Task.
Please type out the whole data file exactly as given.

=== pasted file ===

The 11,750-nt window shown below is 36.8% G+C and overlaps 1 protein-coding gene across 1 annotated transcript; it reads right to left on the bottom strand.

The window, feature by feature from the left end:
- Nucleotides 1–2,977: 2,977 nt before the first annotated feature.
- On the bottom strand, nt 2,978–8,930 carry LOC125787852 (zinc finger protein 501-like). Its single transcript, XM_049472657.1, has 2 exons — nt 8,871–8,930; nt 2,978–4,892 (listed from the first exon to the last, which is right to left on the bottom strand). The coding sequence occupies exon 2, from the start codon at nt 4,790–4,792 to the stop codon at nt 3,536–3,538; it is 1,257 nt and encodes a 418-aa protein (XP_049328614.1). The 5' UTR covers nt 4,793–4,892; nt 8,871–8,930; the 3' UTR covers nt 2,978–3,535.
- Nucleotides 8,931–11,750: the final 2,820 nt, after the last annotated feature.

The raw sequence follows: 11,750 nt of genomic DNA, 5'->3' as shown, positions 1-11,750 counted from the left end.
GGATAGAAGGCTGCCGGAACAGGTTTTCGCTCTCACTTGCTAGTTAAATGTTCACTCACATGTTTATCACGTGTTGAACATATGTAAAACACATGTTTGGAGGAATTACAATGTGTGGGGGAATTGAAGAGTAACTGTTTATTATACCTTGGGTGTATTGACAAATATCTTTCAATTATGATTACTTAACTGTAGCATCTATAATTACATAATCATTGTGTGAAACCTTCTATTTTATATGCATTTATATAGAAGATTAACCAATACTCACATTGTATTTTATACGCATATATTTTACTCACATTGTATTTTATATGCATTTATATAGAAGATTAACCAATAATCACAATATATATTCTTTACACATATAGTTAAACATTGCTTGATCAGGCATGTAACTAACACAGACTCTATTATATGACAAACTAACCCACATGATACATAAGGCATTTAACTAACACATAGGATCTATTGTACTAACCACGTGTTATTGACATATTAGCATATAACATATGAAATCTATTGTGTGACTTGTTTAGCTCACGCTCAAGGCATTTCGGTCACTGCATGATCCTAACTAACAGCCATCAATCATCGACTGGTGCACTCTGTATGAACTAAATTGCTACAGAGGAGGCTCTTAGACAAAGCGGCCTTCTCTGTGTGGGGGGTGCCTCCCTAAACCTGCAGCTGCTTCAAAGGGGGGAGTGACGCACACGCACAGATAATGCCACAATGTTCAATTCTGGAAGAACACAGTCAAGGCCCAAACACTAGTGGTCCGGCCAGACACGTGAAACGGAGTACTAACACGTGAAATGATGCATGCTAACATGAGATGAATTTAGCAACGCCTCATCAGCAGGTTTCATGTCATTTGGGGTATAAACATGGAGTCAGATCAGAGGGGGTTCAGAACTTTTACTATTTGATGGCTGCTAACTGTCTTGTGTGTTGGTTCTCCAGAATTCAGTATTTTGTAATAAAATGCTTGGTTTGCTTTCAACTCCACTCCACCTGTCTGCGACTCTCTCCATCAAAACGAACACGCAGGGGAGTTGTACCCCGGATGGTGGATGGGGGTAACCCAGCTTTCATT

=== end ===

The 11,750-nt window shown below is 36.8% G+C and overlaps 1 protein-coding gene across 1 annotated transcript; it reads right to left on the bottom strand.

The window, feature by feature from the left end:
- Nucleotides 1–2,977: 2,977 nt before the first annotated feature.
- On the bottom strand, nt 2,978–8,930 carry LOC125787852 (zinc finger protein 501-like). Its single transcript, XM_049472657.1, has 2 exons — nt 8,871–8,930; nt 2,978–4,892 (listed from the first exon to the last, which is right to left on the bottom strand). The coding sequence occupies exon 2, from the start codon at nt 4,790–4,792 to the stop codon at nt 3,536–3,538; it is 1,257 nt and encodes a 418-aa protein (XP_049328614.1). The 5' UTR covers nt 4,793–4,892; nt 8,871–8,930; the 3' UTR covers nt 2,978–3,535.
- Nucleotides 8,931–11,750: the final 2,820 nt, after the last annotated feature.

The raw sequence follows: 11,750 nt of genomic DNA, 5'->3' as shown, positions 1-11,750 counted from the left end.
GGATAGAAGGCTGCCGGAACAGGTTTTCGCTCTCACTTGCTAGTTAAATGTTCACTCACATGTTTATCACGTGTTGAACATATGTAAAACACATGTTTGGAGGAATTACAATGTGTGGGGGAATTGAAGAGTAACTGTTTATTATACCTTGGGTGTATTGACAAATATCTTTCAATTATGATTACTTAACTGTAGCATCTATAATTACATAATCATTGTGTGAAACCTTCTATTTTATATGCATTTATATAGAAGATTAACCAATACTCACATTGTATTTTATACGCATATATTTTACTCACATTGTATTTTATATGCATTTATATAGAAGATTAACCAATAATCACAATATATATTCTTTACACATATAGTTAAACATTGCTTGATCAGGCATGTAACTAACACAGACTCTATTATATGACAAACTAACCCACATGATACATAAGGCATTTAACTAACACATAGGATCTATTGTACTAACCACGTGTTATTGACATATTAGCATATAACATATGAAATCTATTGTGTGACTTGTTTAGCTCACGCTCAAGGCATTTCGGTCACTGCATGATCCTAACTAACAGCCATCAATCATCGACTGGTGCACTCTGTATGAACTAAATTGCTACAGAGGAGGCTCTTAGACAAAGCGGCCTTCTCTGTGTGGGGGGTGCCTCCCTAAACCTGCAGCTGCTTCAAAGGGGGGAGTGACGCACACGCACAGATAATGCCACAATGTTCAATTCTGGAAGAACACAGTCAAGGCCCAAACACTAGTGGTCCGGCCAGACACGTGAAACGGAGTACTAACACGTGAAATGATGCATGCTAACATGAGATGAATTTAGCAACGCCTCATCAGCAGGTTTCATGTCATTTGGGGTATAAACATGGAGTCAGATCAGAGGGGGTTCAGAACTTTTACTATTTGATGGCTGCTAACTGTCTTGTGTGTTGGTTCTCCAGAATTCAGTATTTTGTAATAAAATGCTTGGTTTGCTTTCAACTCCACTCCACCTGTCTGCGACTCTCTCCATCAAAACGAACACGCAGGGGAGTTGTACCCCGGATGGTGGATGGGGGTAACCCAGCTTTCATT